This year, violence against women -- an issue doggedly championed by feminists but rarely a front-page story -- seemed to make headlines in every section of the newspaper. Sports: A hotel worker accused Pittsburgh Steelers quarterback Ben Roethlisberger of raping her. Entertainment: Singer Chris Brown was sentenced to probation for assaulting his girlfriend and fellow hip-hop star, Rihanna. International: After decades on the lam, Roman Polanski was arrested in Switzerland for drugging and raping a 13-year-old girl in 1977. Politics: Recently seated Sen. Al Franken introduced an amendment to withhold defense contracts from companies like KBR if they prevent their employees from speaking out about sexual assault. And the health-reform debate revealed that many insurance companies classify domestic violence as a "pre-existing condition," denying coverage to victims of abuse.
The Department of Justice also announced new data on violence against women. Between 1993 and 2008, overall rates of domestic violence and sexual assault dropped, but violence against women is still at epidemic levels. Of every 1,000 American women, 4.3 have experienced domestic abuse, and 89,000 women reported being raped last year. The statistics were released this fall, which also marked the 15th anniversary of the Violence Against Women Act. VAWA, the primary way the federal government addresses this issue, provides funding for domestic-violence shelters, law-enforcement training programs, and services for sexual-assault survivors. While its goals seem hard to disagree with -- protecting women and deterring assault and abuse -- the law remains controversial among conservatives who argue it is sexist against men (even though VAWA provides funding for services for men, too, despite the fact that women are five times more likely than men to be victims of domestic violence).
VAWA is also controversial among some liberals but for a very different reason. While overall the legislation has been incredibly successful at increasing privacy protections for survivors and funding the organizations that serve them, VAWA also injects our flawed criminal-justice system into personal relationships. In doing so, it poses a deep quandary for those of us who are critical of that system but believe strongly that rapists and domestic abusers should be accountable for their actions.
Originally, the legislation required states receiving VAWA funds to implement "mandatory arrest" policies if police were called to a home on reports of domestic violence. As Elizabeth M. Schneider writes in her book Battered Women and Feminist Lawmaking, the provision was lawmakers' answer to the fact that many police officers are reluctant to arrest batterers -- and that many survivors of abuse are reluctant to charge their abusers with a crime. This policy, which was ratcheted down from "mandatory arrest" to "pro-arrest" when VAWA was reauthorized in 2005, disregarded the fact that not all women interact with the criminal-justice system in the same way. An upper-middle-class white woman may conclude that involving the police (getting a restraining order, perhaps) against her abusive husband will make her safer, but will a woman of color in a low-income neighborhood come to the same conclusion? When your community has a contentious history with law enforcement, involving police might not seem like such a good idea.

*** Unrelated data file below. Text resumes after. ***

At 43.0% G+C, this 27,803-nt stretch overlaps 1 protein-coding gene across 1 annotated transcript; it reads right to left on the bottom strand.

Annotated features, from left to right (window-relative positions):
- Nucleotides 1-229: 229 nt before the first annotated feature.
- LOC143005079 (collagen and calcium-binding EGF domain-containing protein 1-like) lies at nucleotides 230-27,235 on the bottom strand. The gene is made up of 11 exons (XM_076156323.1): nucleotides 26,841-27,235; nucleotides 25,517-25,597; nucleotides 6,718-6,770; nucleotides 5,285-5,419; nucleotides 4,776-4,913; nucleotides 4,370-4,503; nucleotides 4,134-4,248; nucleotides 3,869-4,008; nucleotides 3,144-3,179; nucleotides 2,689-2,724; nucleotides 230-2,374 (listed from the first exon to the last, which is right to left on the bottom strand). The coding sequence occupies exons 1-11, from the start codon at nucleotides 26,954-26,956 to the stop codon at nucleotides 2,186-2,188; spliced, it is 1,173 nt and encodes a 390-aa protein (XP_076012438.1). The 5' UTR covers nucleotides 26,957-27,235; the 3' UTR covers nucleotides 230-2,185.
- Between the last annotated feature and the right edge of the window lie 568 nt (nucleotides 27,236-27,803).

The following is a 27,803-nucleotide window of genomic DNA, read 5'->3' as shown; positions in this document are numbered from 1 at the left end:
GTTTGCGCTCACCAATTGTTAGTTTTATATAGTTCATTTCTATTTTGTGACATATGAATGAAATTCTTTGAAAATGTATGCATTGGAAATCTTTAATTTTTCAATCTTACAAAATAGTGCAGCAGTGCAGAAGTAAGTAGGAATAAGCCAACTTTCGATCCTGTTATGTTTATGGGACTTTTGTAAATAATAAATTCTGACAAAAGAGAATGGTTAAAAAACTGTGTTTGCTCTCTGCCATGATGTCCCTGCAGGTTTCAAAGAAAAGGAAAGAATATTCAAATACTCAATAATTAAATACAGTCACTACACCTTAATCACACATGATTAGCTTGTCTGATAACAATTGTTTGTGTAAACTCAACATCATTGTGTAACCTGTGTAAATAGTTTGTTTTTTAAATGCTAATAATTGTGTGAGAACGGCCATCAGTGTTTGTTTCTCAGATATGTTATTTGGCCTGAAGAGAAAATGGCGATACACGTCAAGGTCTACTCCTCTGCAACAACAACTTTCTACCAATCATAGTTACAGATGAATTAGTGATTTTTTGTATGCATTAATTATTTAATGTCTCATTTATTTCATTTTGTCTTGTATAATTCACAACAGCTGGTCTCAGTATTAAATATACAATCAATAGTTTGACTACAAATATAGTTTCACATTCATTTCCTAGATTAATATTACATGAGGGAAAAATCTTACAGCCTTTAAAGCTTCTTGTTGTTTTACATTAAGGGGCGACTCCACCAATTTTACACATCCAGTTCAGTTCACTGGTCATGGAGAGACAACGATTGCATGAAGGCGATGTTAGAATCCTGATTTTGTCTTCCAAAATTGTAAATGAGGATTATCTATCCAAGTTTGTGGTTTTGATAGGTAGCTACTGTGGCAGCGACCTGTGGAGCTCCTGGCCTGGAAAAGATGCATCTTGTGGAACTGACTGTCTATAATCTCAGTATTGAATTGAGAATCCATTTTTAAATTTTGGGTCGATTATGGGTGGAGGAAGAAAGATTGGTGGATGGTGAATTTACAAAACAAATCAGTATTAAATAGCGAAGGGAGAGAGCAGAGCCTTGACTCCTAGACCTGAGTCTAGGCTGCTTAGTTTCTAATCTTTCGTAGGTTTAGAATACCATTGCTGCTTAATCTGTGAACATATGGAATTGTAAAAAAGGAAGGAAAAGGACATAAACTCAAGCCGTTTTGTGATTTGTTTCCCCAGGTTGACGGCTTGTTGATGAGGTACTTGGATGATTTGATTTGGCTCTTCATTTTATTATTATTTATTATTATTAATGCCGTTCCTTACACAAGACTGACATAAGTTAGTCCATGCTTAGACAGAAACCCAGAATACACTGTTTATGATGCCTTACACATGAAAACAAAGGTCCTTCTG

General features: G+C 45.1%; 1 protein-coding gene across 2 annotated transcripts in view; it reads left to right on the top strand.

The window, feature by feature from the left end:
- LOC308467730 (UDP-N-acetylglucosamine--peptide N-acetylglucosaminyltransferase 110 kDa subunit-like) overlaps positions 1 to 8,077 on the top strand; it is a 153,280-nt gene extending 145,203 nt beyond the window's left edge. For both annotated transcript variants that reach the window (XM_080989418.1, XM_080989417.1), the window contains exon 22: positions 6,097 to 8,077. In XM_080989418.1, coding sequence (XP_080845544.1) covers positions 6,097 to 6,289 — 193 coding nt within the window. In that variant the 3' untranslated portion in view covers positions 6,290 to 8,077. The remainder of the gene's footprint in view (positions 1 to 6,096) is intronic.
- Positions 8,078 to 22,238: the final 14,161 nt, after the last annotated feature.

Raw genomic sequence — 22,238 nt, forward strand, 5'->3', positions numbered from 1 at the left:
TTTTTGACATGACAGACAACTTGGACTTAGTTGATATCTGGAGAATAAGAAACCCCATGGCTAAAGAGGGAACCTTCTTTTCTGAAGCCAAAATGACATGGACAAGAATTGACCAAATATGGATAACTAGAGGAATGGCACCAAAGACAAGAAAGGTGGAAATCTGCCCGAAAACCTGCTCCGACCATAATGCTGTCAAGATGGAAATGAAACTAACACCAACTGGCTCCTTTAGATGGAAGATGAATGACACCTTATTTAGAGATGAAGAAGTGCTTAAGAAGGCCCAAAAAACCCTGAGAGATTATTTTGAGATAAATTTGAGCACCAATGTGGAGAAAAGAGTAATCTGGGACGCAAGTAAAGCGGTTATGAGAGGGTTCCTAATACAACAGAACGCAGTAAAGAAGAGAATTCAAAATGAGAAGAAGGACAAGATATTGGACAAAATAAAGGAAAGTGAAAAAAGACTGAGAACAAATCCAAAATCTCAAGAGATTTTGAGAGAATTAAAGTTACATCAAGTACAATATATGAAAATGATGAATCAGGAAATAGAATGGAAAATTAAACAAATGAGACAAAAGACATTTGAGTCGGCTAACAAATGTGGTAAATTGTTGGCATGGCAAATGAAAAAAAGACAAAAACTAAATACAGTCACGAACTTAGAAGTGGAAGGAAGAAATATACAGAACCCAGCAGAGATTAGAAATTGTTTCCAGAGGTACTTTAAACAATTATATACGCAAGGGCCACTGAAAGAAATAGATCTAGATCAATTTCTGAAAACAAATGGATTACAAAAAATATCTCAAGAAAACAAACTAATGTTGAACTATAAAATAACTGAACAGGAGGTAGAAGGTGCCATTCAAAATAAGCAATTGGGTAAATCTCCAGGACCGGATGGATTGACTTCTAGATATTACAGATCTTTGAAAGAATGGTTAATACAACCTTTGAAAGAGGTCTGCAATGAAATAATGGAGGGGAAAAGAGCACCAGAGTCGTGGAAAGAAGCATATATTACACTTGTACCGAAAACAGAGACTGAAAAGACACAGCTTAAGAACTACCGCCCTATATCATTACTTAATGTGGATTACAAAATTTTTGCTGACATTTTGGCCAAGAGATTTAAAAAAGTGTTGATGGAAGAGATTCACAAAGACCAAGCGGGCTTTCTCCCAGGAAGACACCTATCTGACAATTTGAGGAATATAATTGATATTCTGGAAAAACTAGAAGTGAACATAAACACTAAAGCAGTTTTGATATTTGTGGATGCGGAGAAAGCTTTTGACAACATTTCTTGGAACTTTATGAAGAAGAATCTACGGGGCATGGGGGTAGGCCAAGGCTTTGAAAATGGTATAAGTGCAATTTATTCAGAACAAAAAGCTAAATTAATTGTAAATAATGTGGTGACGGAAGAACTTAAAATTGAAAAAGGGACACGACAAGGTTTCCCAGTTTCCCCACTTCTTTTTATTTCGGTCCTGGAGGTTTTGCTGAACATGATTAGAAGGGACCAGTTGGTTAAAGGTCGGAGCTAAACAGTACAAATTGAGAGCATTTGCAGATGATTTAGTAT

It's understandable, given the prevalence of violence against women in this country, to want to push for big, systemic solutions to the problem. That is the premise on which VAWA was based. But the deeply personal nature of this crime is what makes such a broad response inherently problematic. Many observers were shocked when Rihanna chose not to press charges against Brown. The woman who, as a child, was raped by Polanski later said that she wished prosecutors would drop the case. This may be hard to accept for those of us who saw the photos of Rihanna's bruised face or read the damning testimony from Polanski's trial, but these women have a right to decline to get involved with the justice system. Violence against women is a public scourge, but respecting survivors' wishes must be paramount.
If our goal is to keep women safe from violence and, failing that, help those who have experienced it to heal and move on, a more personal response may be warranted. Of course, VAWA does fund many programs that do just that. It has funneled grant money to organizations, advocates, and shelters that do critical work within communities to reduce the incidence of violence against women and to support survivors. When it comes time to reauthorize the legislation next year, that's where we should put the focus -- on educating men and empowering women.